Talk about Pandora’s box!! It’s like asking a politician what he’ll do for us.
OK, communicative approach….
With a teaching certificate, you must have taken a course in learning psychology. The issues in teaching come down to how people learn. There are huge divisions in the field in areas like math, reading, native language proficiency, foreign language proficiency, and elementary education.
One approach thinks we learn by being rewarded and punished for doing things. Tight control is required, control over content, students, teachers, the whole thing. There is an underlying assumption that there is a set body of knowledge which must be transmitted to the next generation. The teacher is the authority. Teaching is seen as the transmission of a predetermined set of principles and facts. You might imagine a model of a hunter teaching the time-tested skills of hunting to his son while the mother teaches plant use to her daughter.
Another approach sees learning as a process and a very complex one at that. Learning occurs in the interaction among all people in the child’s life and it is not one way. This makes for a somewhat unpredictable course and outcomes will not necessarily be that same for all students. IOW, it is messy. The teacher must be open to questions, willing to admit he doesn’t know something, and focused on the individual student rather than the curriculum.
The terms “traditional” and “progressive” are unfortunate for 2 reasons: they are both positive in tone rather than neutral as they should be for such a discussion. Second, most of this transmission model is not traditional at all but the product of the needs of an industrialized economy for workers who could follow instructions and work in concert on tasks assigned by someone else. This was essential for the factory to work and the military to function in the modern world of the 19th century.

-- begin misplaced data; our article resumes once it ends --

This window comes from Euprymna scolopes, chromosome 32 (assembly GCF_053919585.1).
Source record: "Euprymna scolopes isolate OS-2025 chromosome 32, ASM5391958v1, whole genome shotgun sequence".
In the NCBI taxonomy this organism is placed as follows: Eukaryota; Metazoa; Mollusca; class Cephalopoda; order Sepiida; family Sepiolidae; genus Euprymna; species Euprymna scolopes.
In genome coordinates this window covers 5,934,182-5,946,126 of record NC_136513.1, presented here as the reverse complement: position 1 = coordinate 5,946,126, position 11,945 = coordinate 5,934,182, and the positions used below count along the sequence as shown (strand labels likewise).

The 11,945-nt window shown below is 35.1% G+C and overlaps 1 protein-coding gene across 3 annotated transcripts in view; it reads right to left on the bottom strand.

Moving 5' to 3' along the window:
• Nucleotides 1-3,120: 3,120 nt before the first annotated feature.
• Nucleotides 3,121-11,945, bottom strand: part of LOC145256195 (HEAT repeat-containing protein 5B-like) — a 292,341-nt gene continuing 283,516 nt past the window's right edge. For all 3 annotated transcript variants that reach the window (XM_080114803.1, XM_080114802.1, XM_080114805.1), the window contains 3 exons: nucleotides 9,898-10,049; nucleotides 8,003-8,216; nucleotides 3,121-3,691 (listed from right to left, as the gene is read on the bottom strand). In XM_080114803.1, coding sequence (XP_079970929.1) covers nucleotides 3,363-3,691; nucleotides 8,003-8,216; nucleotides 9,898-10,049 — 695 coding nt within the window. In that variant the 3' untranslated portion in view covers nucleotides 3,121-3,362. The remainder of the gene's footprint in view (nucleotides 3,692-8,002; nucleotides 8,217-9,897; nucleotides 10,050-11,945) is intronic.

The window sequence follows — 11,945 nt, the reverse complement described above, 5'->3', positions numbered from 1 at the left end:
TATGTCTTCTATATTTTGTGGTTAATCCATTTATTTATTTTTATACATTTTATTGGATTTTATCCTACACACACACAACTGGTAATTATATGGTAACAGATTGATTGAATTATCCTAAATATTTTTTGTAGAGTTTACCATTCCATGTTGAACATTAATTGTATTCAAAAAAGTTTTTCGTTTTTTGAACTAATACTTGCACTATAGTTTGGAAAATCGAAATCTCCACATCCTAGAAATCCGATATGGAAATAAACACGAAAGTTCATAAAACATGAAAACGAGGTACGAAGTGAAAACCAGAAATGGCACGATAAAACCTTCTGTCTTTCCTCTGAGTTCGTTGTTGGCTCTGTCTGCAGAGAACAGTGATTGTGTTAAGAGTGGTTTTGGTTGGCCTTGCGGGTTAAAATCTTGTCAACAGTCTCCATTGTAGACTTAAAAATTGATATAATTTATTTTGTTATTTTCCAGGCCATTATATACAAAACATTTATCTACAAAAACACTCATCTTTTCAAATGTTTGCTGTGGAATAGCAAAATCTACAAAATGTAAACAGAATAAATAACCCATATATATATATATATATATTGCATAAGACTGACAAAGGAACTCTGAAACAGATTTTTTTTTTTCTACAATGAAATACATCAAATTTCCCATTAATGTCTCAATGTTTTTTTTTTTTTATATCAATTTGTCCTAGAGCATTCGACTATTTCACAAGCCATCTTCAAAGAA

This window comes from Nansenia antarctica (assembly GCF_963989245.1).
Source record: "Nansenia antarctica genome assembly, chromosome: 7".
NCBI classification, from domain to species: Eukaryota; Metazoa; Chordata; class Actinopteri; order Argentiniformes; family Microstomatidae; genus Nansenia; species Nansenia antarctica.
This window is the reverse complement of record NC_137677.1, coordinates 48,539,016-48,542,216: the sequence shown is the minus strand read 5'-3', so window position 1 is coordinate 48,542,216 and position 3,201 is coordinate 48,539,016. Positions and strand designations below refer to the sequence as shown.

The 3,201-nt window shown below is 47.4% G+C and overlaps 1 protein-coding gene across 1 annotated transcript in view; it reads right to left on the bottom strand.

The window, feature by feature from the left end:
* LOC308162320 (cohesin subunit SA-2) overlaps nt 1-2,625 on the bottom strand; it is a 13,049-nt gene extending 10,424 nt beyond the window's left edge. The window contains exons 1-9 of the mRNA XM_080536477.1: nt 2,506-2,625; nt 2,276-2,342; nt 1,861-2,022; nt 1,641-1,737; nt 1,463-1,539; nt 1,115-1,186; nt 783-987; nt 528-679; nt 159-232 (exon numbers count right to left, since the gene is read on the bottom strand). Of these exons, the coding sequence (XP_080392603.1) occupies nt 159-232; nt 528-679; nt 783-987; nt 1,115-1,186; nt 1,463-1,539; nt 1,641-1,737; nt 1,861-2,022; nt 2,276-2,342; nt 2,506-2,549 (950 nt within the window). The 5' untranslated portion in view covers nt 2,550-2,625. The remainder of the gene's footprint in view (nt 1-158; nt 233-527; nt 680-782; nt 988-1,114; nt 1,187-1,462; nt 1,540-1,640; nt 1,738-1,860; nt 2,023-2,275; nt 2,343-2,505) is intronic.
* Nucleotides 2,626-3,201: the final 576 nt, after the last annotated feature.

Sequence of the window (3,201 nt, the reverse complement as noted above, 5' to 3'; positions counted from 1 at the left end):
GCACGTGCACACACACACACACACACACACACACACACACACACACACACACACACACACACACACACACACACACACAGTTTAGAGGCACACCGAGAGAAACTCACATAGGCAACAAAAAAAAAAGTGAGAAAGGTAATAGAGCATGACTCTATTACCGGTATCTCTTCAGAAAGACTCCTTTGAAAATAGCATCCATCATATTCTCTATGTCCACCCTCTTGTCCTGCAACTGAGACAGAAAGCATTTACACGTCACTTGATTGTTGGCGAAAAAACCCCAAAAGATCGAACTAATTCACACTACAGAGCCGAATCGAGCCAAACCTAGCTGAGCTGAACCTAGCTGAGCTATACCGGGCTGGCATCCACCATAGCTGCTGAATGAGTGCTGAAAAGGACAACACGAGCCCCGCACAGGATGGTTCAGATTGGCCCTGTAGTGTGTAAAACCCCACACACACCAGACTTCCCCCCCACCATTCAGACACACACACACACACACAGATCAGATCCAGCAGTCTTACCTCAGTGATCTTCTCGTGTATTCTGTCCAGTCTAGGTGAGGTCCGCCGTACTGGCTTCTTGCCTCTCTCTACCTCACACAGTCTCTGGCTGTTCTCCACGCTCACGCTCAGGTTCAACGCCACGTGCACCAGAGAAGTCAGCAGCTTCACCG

The progressive movement attempted to tap the creative and intellectual endowment of children rather than grooming them for someone else’s use.
Communicative teaching functions on the unproved assumption that people learn a language by using it. This is the hypothesis Krashen laid out in the early 80s. Much has been made of Krashen’s reliance on Chomsky’s theories but while that may be true, Chomsky never addressed second language acquisition that I know of. What critics of Krashen say is that learning L2 is not the same as learning L1. Having read and talked to Krashen, I can’t recall any where he says this. On the contrary, he deals with L2 acquisition as a special process.
Enjoy this quote:
“The method used in this book is not new and has been successfully followed by thousands of students. It was discovered many years ago by experiment and research that a thorough and workable command of a foreign language is not learned by long and arduous memorization of the grammatical rules of a language. Modern educational science now follows the far more efficient method presented in these pages.”
No, it’s not from a current textbook inspired by Krashen; it’s from a 1952 New Spanish Self Taught. It’s the old Language Phone method put out by Funk & Wagnalls. The book contains a fair amount of grammar but the preface goes on to list some telling criticisms of classroom instruction of the day. It’s really worth reading.